Regina’s housing market activity is largely sustained by immigration, along with having the second highest provincial credit rating in Canada, according to the Dominion Bond Rating Service.
This trend is feeding into the market’s rosy prospects, which will likely see further economic and commodities recovery with the opening of new potash mines in the region, Royal LePage Regina Realty managing partner Mike Duggleby said.
“Although stress tests and rate increases have resulted in some listings taking longer to sell, well-priced properties in good condition will go quickly,” Duggleby noted.
The latest Royal LePage House Price Survey indicated that the aggregate housing price in Regina contracted by 3.5% year-over-year during Q2 2019, reaching $321,122.
The aggregate value of two-storey homes fell the most, but with just a relatively minute 4.2% annual drop to $388,981. Meanwhile, bungalows had a 3.5% price decline to $293,631, and condos ticked up by 1% year-over-year to $227,542.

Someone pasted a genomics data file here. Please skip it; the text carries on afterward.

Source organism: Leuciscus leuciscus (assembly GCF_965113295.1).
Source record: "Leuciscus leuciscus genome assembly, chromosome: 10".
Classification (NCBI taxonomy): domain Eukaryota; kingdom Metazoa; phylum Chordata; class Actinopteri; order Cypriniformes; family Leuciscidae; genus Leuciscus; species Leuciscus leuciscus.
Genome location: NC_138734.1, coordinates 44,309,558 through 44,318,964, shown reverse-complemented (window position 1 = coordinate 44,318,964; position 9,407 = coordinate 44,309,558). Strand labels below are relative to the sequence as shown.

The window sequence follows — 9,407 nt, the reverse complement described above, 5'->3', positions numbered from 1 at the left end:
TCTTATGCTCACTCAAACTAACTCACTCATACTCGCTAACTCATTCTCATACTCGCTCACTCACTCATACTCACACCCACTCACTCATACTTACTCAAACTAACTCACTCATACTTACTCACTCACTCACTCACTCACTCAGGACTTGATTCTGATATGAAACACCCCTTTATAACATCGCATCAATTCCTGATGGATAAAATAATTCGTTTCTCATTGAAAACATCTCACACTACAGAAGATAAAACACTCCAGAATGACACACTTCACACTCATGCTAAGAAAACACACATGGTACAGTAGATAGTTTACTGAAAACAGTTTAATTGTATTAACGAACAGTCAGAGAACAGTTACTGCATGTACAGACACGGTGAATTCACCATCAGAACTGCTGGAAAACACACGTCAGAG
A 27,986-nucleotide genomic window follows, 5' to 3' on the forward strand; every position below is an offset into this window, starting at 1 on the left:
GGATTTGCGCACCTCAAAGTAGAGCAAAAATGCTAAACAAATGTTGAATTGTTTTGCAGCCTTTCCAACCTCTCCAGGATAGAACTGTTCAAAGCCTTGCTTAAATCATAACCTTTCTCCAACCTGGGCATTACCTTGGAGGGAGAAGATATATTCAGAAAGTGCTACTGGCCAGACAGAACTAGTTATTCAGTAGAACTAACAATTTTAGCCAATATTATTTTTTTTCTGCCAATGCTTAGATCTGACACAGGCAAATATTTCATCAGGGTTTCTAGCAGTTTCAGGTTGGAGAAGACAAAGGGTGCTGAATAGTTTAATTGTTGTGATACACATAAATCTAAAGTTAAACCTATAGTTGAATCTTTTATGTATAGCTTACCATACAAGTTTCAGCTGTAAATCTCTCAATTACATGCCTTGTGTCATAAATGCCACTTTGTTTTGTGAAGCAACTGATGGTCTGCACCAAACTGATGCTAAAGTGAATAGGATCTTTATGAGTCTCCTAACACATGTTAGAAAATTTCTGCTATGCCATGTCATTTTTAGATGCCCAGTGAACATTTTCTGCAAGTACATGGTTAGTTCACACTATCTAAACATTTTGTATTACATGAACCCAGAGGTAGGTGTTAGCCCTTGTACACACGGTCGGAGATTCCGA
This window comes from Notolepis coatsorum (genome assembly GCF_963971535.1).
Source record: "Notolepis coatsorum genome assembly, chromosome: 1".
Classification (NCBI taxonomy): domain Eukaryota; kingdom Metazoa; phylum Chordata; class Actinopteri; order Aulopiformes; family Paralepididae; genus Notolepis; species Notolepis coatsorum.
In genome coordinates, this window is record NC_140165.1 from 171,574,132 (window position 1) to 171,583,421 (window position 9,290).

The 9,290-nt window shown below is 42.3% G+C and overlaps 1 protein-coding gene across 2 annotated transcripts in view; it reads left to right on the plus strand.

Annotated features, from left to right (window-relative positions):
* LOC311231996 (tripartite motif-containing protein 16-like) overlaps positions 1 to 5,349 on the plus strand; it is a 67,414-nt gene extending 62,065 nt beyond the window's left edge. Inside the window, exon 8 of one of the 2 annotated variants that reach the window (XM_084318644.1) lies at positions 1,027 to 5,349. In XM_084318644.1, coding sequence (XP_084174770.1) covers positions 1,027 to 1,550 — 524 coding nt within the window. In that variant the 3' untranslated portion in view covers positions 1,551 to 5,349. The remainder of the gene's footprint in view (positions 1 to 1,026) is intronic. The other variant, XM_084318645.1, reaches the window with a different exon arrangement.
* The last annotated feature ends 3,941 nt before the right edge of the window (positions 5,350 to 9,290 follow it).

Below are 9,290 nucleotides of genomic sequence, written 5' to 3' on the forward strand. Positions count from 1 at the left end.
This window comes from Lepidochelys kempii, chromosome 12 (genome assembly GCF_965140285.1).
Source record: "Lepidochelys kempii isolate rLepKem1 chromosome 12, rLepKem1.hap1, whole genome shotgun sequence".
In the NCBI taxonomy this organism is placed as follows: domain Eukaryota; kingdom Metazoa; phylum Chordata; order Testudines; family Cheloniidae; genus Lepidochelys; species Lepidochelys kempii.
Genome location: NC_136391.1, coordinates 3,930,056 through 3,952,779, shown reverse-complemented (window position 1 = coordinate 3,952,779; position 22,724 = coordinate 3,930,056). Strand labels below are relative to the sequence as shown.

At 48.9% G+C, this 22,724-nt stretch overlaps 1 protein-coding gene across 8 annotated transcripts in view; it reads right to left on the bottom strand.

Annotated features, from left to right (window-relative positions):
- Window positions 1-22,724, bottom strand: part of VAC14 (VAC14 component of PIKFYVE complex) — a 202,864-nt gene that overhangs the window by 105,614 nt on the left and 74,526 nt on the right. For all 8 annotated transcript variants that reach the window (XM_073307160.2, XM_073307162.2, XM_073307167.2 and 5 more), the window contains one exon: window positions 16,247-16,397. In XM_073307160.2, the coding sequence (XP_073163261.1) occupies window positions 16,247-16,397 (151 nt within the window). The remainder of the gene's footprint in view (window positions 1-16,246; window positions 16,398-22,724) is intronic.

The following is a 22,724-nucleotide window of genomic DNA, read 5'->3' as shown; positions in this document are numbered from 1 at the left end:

Royal LePage forecast that by the end of 2019, Regina’s aggregate home price will further decrease by 4.9% year-over-year.
The influence of immigration – particularly of millennials, who account for a vast majority of tech industry professionals – has been most keenly felt in the nation’s largest cities, according to RBC Economic Research.
“The number of millennials bidding farewell to Canada’s big cities pales in comparison to the number of their peers flocking in. In 2018, net immigration added a total of 76,300 young adults aged 20-34 to populations of Vancouver, Toronto and Montreal,” RBC stated earlier this year.
“In recent years, [these cities] welcomed approximately half of all new immigrants aged 20-34. We don’t see this share really weakening in the period ahead.”